Is it nuts to eat almonds?

Almonds may be everyone’s favourite healthy snack—but they’re proving terrible for the environment



Who doesn’t love almonds? Salted and roasted with just enough olive oil to make them glisten, they’re a perfect snack. Plus, they’re low in saturated fats, high in fibre and packed with protein. No wonder demand is on the rise—from emerging markets in China to Canada, where we rate as one of the highest per-capita consumers. Once a treat for special occasions, they’re sold at Whole Foods and 7-Eleven, raw or roasted or processed into milks and butters.

But now, a growing movement is asking: Is it nuts to eat almonds? Native to the Middle East and Asia, almonds are today the product of intense monoculture in California’s Central Valley, where more than 80 per cent of the world’s supply is harvested. In the past 10 years alone, the crop has doubled to almost two billion pounds; the landmass devoted to almonds now accounts for nearly 323,700 hectares. Both are being blamed by some environmentalists for contributing to no fewer than three current crises: the killing of huge colonies of honeybees, the deaths in droves of wild salmon, and record-breaking droughts.

Almond trees need three basic things to thrive: warm, temperate conditions in winter; plenty of water, especially during summer; and bees to pollinate the blossoms—each nut we eat has been kissed by a honeybee. That’s all fine and well in a Mediterranean valley with a naturally diversified landscape that might include small farms, other fruit trees and vegetable crops.

But, in the Central Valley, where orchards were first planted more than 100 years ago, the scene is more like something out of a high-concept Luc Besson flick than a Van Gogh landscape. Save the absence of frost, the entire process is manufactured. California’s almond trees have always needed heavy irrigation—a problem, given shortages of aquifers and reserves. Natural waterways that once sustained plentiful fish stocks have been diverted for almond groves. Reports of dead salmon floating in shallow rivers prompted a late-August emergency measure to divert water to the Klamath River, where the fish spawn. They’re saved this year, but it’s an ongoing battle between fish and farmers for available water. In its last annual report, the powerful Almond Board of California acknowledges “the mind-bogglingly complex ground and surface water challenges,” and maintains that water usage has declined significantly with new strategies. Still, there clearly isn’t enough to go around.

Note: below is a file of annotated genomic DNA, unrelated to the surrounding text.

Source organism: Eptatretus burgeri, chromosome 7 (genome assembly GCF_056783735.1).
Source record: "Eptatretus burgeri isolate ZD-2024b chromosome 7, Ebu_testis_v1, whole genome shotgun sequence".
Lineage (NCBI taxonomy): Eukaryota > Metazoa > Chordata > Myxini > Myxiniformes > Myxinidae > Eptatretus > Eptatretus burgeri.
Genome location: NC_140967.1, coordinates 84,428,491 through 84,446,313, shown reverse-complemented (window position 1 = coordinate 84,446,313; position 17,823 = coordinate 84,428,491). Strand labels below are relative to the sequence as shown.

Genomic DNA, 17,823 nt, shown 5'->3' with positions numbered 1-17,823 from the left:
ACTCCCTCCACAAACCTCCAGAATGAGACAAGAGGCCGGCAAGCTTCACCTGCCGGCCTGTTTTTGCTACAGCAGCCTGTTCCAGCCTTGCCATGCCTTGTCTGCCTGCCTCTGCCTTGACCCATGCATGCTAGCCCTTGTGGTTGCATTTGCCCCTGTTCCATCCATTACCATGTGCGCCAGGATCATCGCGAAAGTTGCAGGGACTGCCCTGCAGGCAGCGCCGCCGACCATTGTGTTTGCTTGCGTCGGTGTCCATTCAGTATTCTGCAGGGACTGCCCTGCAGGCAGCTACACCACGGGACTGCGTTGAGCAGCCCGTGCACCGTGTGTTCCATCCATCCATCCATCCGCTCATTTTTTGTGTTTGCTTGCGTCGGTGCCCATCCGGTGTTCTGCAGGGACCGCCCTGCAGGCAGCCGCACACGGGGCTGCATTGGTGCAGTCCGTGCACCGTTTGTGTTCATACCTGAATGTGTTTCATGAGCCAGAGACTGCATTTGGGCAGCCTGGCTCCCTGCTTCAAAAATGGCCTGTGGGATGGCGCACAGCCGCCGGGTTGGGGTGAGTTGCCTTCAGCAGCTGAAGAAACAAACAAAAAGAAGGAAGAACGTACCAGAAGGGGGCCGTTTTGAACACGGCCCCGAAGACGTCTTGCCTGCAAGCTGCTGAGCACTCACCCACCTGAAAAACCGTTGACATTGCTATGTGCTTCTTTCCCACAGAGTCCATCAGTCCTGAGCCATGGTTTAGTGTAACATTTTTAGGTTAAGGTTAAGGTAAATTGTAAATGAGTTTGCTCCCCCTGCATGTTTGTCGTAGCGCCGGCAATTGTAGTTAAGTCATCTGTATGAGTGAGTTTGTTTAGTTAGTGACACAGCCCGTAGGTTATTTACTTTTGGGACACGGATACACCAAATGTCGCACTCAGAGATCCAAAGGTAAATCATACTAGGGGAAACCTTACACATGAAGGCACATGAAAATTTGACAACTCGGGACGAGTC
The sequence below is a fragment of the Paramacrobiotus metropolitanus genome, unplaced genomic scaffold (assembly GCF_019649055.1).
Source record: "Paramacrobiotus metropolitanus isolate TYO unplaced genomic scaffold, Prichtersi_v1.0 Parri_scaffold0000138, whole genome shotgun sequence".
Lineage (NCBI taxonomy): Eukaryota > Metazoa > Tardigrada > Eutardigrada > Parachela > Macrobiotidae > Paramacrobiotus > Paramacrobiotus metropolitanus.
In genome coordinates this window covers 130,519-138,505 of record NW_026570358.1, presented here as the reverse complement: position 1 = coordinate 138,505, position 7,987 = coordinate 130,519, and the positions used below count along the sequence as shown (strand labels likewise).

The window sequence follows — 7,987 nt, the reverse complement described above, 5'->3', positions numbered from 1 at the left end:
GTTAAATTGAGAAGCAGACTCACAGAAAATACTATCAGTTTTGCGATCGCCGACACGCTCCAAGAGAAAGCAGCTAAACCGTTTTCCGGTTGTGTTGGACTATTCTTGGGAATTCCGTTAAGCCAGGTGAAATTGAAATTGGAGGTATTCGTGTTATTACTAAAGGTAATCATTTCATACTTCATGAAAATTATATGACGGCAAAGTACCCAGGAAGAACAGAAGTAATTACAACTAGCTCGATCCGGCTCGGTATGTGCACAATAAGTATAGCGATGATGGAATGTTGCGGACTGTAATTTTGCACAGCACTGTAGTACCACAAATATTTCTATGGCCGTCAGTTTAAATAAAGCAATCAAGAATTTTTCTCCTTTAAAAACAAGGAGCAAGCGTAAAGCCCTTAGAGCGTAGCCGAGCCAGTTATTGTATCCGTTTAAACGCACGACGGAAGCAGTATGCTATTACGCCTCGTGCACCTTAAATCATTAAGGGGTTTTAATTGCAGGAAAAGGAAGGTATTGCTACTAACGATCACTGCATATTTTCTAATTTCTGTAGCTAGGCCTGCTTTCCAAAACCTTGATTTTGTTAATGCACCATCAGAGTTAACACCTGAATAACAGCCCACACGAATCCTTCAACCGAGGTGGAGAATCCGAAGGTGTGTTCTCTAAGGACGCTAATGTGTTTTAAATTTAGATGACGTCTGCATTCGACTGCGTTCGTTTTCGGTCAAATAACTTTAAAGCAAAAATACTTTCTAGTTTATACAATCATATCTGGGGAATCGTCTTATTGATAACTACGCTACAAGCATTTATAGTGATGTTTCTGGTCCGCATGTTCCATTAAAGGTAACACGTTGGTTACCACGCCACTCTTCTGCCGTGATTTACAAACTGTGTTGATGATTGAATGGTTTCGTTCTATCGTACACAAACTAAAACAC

Perhaps the oddest situation, and the one with the most far-reaching consequences, takes place each year around Valentine’s Day, when more than a million honeybees—over half of the U.S.’s tame (as opposed to wild) population—are transported into the Golden State to pollinate the blossoms. They’re fed a high-octane sugar diet to do the unnatural Herculean task, which lasts weeks. The simple reason: The valley has no honeybees. Without other crops, there’s nothing for them to eat the rest of the year.

Beekeepers call it the “bee bordello.” Michael Pollan, who has campaigned against the almond industry, underscores concerns that chemical exposure makes bees prone to disease; in 2013, as many as 25 per cent of the insects were found damaged or dead on the job, according to the USDA. Questions are being raised about whether the pesticides being used are the source of destruction.“There are mites, funguses, viruses, parasites, diseases,” says David Suzuki Foundation’s Jode Roberts, a beekeeper on the side. “All of these different stressors on bees have come about, largely because we’re intermingling all these hives.”

“The problem with the honeybees is a monoculture problem,” Pollan said in an email interview, noting that we depend on bees for one in every three bites of food we eat, and citing the almond industry specifically.

Yet, not only are almonds California’s top agricultural export, the price keeps rising. Add to this the trend for almond milk as a dairy or soy alternative. In his column “Lay off the almond milk, you ignorant hipsters,” Mother Jones columnist Tom Philpott writes. “Given that it takes 1.1 gallons of water to grow a single almond in California . . . drenching the finished product in yet more water seems insane.” Peanuts, anyone?

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Is it nuts to eat almonds?

  1. Most honey bee LOSSES can be contributed to insecticides. The chemical companies are in denial of this (of course)
    Our family has stopped buying nuts of whatever variety in bulk. Sometimes we can buy a small package,
    from a “Quality” Brand.
    About one in four nuts ,of whatever variety and price ( of many brands)..almond, walnut, Brazil nuts are RANCID! YUK!!!
    California agriculture is heading for a crash.Greed destroys ANY industry in our “modern world” after a while.